1. Two Eyepiece Cap Analyzers stacked on top of an eyecap selenite
  2. Perforated Black Metal Slide for Double Prism Experiments
  3. Freestanding Blue Glass Moderator (a blue light filter)
  4. Substage Iris Diaphragm
  5. Limb-mounting Bullseye Condenser
  6. Equilateral Prism (freestanding)
  7. Base for Blue Glass Moderator
  8. Base for Equilateral Prism
  9. Nachet's Substage Prism
  10. Tourmaline Eyepiece Cap Analyzer
  11. Accessory Stage Clips which dovetail into part of the stage when top of stage is removed
  12. Substage Amici Prism
  13. Silver Side reflector
  14. 'Spot Lens' Low power dark ground condenser
  15. Set of 6 stacked eyepiece cap crystals (for studying their conoscopic images)
  16. Erecting lens (eliminates the apparent reversed movement in the eyepiece, allowing easier dissection and similar work)
  17. Iris Diaphragm to fit substage
  18. Eyepiece Micrometer
  19. Substage Right Angle Prism
  20. Achromatic Condenser with two wheels of apertures and an iris diaphragm
  21. Beck Universal Substage Condenser
  22. Paraboloid Condenser for Darkground Work
  23. Vertical Camera Lucida
  24. Centering and Rotating fitting for substage with ties for Frogplate inside it and Storing over Beck Patent Vertical Illuminator in its own can.
  25. Smaller Lieberkuhn
  26. Larger Lieberkuhn
  27. Darkwells and Darkwell holder for substage
  28. Box containing Parabolic Leiberkuhn with Sorby's reflector
  29. Quadruple Nosepiece of Aluminum
  30. Wollaston Camera Lucida
  31. Beale simple neutral tint Camera Lucida
  32. Maltwood finder in lid of accessory case
  33. Set of 3 nested glass dipping tubes
  34. 3-Prong Stage forceps with Screw Adjustment for Minerals and other larger irregular objects
  35. Standard Stage forceps
  36. Best Brass Forceps
  37. Frog Plate
  38. Parallel Plate Compressor
  39. Reversible Compressor
  40. Growing Cell
  41. Larger Live Box
  42. Smaller Live box
  43. Stage Mineral Holder
  44. Large Glass Troughs
  45. Screw Live Box (Lister-type Compressor)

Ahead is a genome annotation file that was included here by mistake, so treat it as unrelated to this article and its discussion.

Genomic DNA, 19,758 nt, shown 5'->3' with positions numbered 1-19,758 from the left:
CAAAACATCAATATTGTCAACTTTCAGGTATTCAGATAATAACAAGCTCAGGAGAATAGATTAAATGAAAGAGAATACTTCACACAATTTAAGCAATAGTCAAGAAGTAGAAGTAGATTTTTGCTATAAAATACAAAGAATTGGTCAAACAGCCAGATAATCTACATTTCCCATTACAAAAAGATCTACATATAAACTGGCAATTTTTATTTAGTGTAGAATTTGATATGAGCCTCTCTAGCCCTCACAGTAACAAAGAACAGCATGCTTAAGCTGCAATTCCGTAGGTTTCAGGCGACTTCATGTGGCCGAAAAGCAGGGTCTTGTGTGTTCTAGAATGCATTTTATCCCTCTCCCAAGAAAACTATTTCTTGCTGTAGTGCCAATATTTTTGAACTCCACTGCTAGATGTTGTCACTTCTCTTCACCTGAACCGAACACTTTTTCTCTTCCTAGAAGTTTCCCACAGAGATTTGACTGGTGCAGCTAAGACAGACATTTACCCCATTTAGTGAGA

46. Two glass Slides with ledge (No 283).
  47. Wenham Compressor
  48. Eyepiece cap fitting over eyepiece cap analyzer and or selenites
  49. Nosepiece analyer
  50. Substage Condenser with push on cap
  51. Schiek-type Lever Compressor
  52. Centerable Substage adapter to accept an Objective as a Condenser, with flip-in selenite
  53. Sorby Dichroiscope Insert
  54. Sorby-Browning Microspectroscope
  55. Leeson's Eyepiece Goniometer
  56. Standard Spectrum Scale for Microspectroscope
  57. Small box with spare cover slips etc
  58. Stage Micrometer mounted in brass, and Eyepiece Micrometer brass slider

live trap kitlive trap kit
The accessories also include a Beck 'live trap' kit(left) and the Beck 'Opaque Disk Revolver'(right).

HISTORY OF THE BECK 'INTERNATIONAL' MODEL:
R & J Beck was the successor to the company started by James Smith in 1839 which became Smith & Beck, then Smith Beck & Beck and finally R. & J. Beck, the firm which first made the International.

The International was also referred to as the 'International No 1','Grand', 'Improved Microscope Stand with Swinging Substage' or 'Large Best' model at various times, both Large Best and International being terms used in the 1880 Beck catalog. Because of the fact that the Large Best model changed over the years, it is unclear when the International version was first made or last made; but it was certainly available by 1880 when it was first mentioned in the JRMS. It was shown in books about the microscope as late as 1891 when it was shown in Carpenter's Book by Dallinger.

The Beck delivery book entries do not clarify this because of the confusing use of the same name to describe different microscopes, and due to the variations of the name used to refer to this model. For one thing, the term 'Large Best' was used by Smith from the very begining in 1839 but the name continued as the model changed over the years. In the 1894 catalog the International No 1 was differentiated from what was previously called Large Best as that microscope was now called the No 2. Large First Class Microscope.

The International was a top of the line and very expensive model, and was not made in the large numbers that its predecessor Large Best forms were. Examples are uncommon today and examples in good condition and complete with all accessories are rare.

The author is very grateful to the many collectors who contributed images to this page. We are particularly grateful to Dr Joe Zeligs who contributed many of the images of the less common accessories.